The violation of this – by speaking in uniform – is a potential felony under the Uniform Code of Military Justice.
 
Because Major General Craig S. Olson showed up in uniform to give his speech, he is also providing an unlawful endorsement and selective benefit to a non-Federal entity.
 
Civilian laws and military rules and regulations are different.
 
Major General Olson knows these rules but chose to ignore them. He cannot be exempt from them because of his rank or religion.
 
Please read our mission to better understand us.
 
Pastor Joan
MRFF Advisory Board Member

I understand your position, but if he shows up at a National day of prayer as a Christian Soldier, who else would he pray for. and I think you folks and the ACLU need to maybe stand up for Christians rights once in a while instead of taking them away. The man is a Christian man, who do you think he would offer his prayers to, uniform or not. Did he not fight for his one freedom of prayer as well.
(name withheld)

He broke the Supreme Court ruling and military law… not ours… period.
>
> Even though I wrote it in my original email I’ll share it again; out of 41,600 clients – 96% of them are Christians – but you don’t hear about that. We fight for the rights of Christian soldiers more than anyone else.
>
> He has to abide by the laws and just because he is a Christian doesn’t give him a free pass. We’re not a theocracy under the Old Testament…yet.
Joan Slish

Then why was he invited to a National Day of prayer service. if he couldnt refer to Our God?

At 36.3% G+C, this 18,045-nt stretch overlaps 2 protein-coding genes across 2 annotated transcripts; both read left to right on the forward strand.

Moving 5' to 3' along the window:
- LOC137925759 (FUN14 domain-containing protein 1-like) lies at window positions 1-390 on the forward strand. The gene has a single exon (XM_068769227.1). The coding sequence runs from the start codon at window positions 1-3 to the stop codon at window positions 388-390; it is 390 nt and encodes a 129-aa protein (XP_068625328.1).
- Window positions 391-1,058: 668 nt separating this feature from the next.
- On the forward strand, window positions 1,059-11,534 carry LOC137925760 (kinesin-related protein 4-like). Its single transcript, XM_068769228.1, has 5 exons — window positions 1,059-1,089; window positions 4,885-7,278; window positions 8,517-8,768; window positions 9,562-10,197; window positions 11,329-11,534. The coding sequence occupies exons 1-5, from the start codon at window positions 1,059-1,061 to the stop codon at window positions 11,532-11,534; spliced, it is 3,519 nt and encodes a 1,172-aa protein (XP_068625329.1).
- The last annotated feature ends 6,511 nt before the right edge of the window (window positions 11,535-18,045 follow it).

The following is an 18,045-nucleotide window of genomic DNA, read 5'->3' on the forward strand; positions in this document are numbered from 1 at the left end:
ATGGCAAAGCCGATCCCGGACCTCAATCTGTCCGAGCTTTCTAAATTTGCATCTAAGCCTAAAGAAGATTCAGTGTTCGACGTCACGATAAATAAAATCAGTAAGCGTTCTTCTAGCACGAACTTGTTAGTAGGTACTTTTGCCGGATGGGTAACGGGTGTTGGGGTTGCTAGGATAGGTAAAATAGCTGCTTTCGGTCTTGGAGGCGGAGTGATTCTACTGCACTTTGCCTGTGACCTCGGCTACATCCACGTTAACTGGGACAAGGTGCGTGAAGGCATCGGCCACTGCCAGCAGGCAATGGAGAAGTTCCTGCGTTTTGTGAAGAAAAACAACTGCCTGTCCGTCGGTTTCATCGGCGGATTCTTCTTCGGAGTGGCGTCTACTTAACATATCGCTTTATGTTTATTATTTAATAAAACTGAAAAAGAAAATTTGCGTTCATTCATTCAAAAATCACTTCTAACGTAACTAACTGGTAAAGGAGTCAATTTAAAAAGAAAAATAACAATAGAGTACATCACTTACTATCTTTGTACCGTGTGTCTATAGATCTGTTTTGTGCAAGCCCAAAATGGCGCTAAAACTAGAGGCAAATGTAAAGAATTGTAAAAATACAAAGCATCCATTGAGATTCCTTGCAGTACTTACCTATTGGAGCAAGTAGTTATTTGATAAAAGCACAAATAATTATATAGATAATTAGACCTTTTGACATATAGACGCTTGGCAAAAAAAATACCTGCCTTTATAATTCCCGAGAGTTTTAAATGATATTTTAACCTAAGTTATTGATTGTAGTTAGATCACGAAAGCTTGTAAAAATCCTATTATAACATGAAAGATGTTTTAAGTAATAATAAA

u guys are justa bunch of bullies.
(name withheld)

Dear (name withheld),
He was invited but should have refused…because…once again…it was against the law.
Joan Slish

And what if he was lead by The Lord Jesus Christ to be there to proclaim the Gospel, In many places it was illegal for Paul, John and Peter to preach, but God lead them to do it anyway. it is out of obedience he did what he did. Dr. Martin Luther King once preached that just like Shadrac Meshac and Abendigo, civil disobedience is necessary to procliam the word of God.
(name withheld)

Dear (name withheld),
The law is the law.
Joan Slish

 But God’s Law is above any law made by man.
(name withheld)

Dear (name withheld),
Really? Since when?
>
> “Let every soul be subject to the governing authorities. For there is no authority except from God, and the authorities that exist are appointed by God. Therefore whoever resists the authority resists the ordinance of God, and those who resist will bring judgment on themselves.” (Romans 13:1-2)
>
> And you can’t cherry pick Acts 5:29 and take it out of context:
>
> “And when they had brought them, they set them before the council. And the high priest asked them, saying, ‘Did we not strictly command you not to teach in this name? And look, you have filled Jerusalem with your doctrine, and intend to bring this Man’s blood on us!’ But Peter and the other apostles answered and said: “We ought to obey God rather than men.” Acts 5:27-29
>
> Peter and the apostles went into a Jewish temple to preach about Jesus and were thrown out; which the council had every right to do.
>
> Try doing that today and see how fast you are escorted out the door!
>
> Go ahead and disobey scripture because it says you will bring judgment upon yourself. Try talking your way out of that.
Joan Slish